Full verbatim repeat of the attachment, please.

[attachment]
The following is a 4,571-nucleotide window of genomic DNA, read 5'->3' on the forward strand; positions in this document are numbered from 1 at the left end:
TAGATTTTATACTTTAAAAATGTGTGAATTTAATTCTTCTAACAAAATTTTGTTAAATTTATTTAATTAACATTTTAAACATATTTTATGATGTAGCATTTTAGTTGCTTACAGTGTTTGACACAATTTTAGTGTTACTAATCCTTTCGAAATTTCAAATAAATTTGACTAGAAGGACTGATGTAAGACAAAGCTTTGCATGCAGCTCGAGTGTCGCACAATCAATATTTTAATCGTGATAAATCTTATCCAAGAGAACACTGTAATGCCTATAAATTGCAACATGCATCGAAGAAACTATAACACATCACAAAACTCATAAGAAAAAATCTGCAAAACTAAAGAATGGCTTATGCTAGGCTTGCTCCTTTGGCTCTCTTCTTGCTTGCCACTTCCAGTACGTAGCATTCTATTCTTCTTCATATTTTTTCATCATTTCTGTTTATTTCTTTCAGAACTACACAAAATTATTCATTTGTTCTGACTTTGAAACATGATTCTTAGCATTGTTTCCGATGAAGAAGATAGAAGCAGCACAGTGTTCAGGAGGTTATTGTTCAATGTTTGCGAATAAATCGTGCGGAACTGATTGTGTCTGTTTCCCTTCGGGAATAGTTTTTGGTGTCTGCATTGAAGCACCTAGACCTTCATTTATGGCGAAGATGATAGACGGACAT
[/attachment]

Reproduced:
The following is a 4,571-nucleotide window of genomic DNA, read 5'->3' on the forward strand; positions in this document are numbered from 1 at the left end:
TAGATTTTATACTTTAAAAATGTGTGAATTTAATTCTTCTAACAAAATTTTGTTAAATTTATTTAATTAACATTTTAAACATATTTTATGATGTAGCATTTTAGTTGCTTACAGTGTTTGACACAATTTTAGTGTTACTAATCCTTTCGAAATTTCAAATAAATTTGACTAGAAGGACTGATGTAAGACAAAGCTTTGCATGCAGCTCGAGTGTCGCACAATCAATATTTTAATCGTGATAAATCTTATCCAAGAGAACACTGTAATGCCTATAAATTGCAACATGCATCGAAGAAACTATAACACATCACAAAACTCATAAGAAAAAATCTGCAAAACTAAAGAATGGCTTATGCTAGGCTTGCTCCTTTGGCTCTCTTCTTGCTTGCCACTTCCAGTACGTAGCATTCTATTCTTCTTCATATTTTTTCATCATTTCTGTTTATTTCTTTCAGAACTACACAAAATTATTCATTTGTTCTGACTTTGAAACATGATTCTTAGCATTGTTTCCGATGAAGAAGATAGAAGCAGCACAGTGTTCAGGAGGTTATTGTTCAATGTTTGCGAATAAATCGTGCGGAACTGATTGTGTCTGTTTCCCTTCGGGAATAGTTTTTGGTGTCTGCATTGAAGCACCTAGACCTTCATTTATGGCGAAGATGATAGACGGACAT